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Princess Leia died today. May the Force be with her, and with us all.
Prince, Sharon Jones, Leonard Cohen and Alan Rickman await the Princess in a cosmic room. A place without walls nor ceiling nor floor except the stage that sits at its center, lit by twin alien moons. They make an unlikely band, but things have shifted post-mortem, and karma breathes and beats through every timeless moment here. Cohen’s eyes as always are dark, ageless, inscrutable, hidden by the brim of his hat; he is about to step to the mic. But in this incarnation he is a young black woman, with wild plaited hair streaming past his spaghetti-strapped shoulders. His gown is of deepest funereal black.
Young Prince is on bass, the sleeves of his t-shirt brushed with stardust. He has just come in from a flight through the Swan Nebula, and light clings to him leaving a faint tail as from a comet. He never appears without a pair of black wings, one of which always hides his face. In life he was a dazzling dancer toying with the lines between flesh and fantasy; here in the In-Between he is a shy boy, beautiful and strangely birdlike, praised in whispers too soft for him to hear.
Jones is the newest of the group; she’s still wearing a red sequined gown, is shoeless and appears somewhat dazed. But ever the performer, she dances a little jig and smiles a smile that reflects the rays of the two moons. She will be on the alto-sax tonight, for stellar jazz is the only true cosmic response to the entrance of the Princess.
Lastly let the audience turn its attention to Rickman who is, of course, master of the most complex set of rhythm instruments ever seen this side of Death’s door. He sits a high leather-backed stool amid skin and steel and bowl-shaped devices that squat and tower and hover all around him. He handles sticks and brushes wizard-like, scowling, his flowing white tresses bound in a ponytail that cascades down his back and blends with his white ruby-studded gown.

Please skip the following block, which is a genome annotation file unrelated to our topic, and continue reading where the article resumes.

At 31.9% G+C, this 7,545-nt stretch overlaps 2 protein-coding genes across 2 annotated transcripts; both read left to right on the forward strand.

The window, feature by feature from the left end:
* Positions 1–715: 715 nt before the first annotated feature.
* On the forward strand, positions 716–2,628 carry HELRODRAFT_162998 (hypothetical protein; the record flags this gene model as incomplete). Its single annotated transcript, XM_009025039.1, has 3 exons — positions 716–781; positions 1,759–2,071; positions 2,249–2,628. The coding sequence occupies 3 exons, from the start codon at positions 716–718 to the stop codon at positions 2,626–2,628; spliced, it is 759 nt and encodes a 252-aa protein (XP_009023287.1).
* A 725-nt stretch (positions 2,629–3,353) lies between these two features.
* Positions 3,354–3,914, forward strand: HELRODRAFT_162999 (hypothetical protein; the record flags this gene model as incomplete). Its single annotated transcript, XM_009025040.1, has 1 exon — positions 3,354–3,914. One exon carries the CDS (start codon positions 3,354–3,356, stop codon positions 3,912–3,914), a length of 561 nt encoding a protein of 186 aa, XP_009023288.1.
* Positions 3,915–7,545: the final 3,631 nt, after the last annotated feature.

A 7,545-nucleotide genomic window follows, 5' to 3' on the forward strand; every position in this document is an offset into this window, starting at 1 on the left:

A hush has rested over this crowd for what seems like, and probably is, millennia. There is no celebrity seating at this event, but strangely, no noses are out of joint. George Michael came too late to get a good spot, and so has wandered in at the very last minute to see that kindly Florence Henderson has saved him a seat. Gene Wilder is, of course, front and center, his eyes lit up like twin stars (“I’m simply dying of anticipation,” he jokes darkly to Edward Albee, who is sitting next to him and totally gets it). Wilder has carried a torch for the Princess for years, but then who has not? A few rows back, Muhammad Ali, here seen as a small white girl, is weeping tears of joy. Elie Wiesel, seated next to him and radiant as a very, very old and lovely woman, offers him a tissue with a brow arched in gentle irony.